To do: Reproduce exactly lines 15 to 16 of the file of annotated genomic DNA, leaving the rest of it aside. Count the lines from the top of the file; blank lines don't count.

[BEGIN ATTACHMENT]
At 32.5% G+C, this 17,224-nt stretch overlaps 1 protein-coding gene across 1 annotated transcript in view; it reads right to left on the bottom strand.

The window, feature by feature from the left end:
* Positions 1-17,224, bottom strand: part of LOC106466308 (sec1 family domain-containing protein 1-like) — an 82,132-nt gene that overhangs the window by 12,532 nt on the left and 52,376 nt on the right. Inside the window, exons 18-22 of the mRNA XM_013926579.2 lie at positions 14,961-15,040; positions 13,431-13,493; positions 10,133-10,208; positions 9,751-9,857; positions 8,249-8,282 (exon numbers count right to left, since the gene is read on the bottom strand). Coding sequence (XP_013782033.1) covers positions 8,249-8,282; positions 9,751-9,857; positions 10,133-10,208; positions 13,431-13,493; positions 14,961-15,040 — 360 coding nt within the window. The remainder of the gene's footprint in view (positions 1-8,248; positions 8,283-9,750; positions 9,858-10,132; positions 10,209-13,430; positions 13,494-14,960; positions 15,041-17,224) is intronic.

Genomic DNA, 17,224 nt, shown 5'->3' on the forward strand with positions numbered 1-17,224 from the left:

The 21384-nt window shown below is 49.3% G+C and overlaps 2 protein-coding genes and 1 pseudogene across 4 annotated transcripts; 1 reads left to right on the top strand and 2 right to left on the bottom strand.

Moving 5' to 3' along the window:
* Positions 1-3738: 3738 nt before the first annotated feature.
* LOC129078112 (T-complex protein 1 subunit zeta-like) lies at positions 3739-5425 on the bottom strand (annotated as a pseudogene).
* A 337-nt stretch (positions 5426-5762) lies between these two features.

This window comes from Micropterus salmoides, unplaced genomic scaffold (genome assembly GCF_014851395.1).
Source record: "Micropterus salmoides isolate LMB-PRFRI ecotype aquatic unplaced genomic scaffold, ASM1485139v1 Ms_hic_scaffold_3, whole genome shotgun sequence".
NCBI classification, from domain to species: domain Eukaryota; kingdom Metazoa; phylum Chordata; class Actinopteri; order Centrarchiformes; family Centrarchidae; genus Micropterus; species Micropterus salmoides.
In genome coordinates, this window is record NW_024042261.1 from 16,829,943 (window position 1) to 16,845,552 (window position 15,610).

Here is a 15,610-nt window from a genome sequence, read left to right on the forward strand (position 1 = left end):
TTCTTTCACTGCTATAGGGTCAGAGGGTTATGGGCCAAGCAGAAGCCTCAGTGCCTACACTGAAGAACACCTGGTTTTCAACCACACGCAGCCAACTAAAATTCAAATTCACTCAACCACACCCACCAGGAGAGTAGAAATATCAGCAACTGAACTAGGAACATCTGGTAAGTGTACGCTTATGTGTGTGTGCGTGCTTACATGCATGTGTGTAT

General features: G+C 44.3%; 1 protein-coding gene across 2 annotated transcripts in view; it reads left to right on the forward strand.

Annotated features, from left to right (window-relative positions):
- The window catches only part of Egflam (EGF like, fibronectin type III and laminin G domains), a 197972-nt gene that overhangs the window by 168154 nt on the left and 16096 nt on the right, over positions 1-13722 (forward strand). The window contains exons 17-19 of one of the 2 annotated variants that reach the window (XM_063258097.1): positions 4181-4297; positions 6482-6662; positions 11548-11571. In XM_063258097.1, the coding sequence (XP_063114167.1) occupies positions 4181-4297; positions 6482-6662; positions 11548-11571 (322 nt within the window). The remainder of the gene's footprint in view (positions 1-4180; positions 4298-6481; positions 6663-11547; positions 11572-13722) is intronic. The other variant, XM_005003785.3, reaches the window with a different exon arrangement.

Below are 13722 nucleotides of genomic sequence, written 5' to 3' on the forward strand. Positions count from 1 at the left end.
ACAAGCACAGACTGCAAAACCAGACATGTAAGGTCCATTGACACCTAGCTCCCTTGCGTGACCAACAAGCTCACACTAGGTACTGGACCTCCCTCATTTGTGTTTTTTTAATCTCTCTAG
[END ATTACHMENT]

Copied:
TTCTTTCACTGCTATAGGGTCAGAGGGTTATGGGCCAAGCAGAAGCCTCAGTGCCTACACTGAAGAACACCTGGTTTTCAACCACACGCAGCCAACTAAAATTCAAATTCACTCAACCACACCCACCAGGAGAGTAGAAATATCAGCAACTGAACTAGGAACATCTGGTAAGTGTACGCTTATGTGTGTGTGCGTGCTTACATGCATGTGTGTAT

General features: G+C 44.3%; 1 protein-coding gene across 2 annotated transcripts in view; it reads left to right on the forward strand.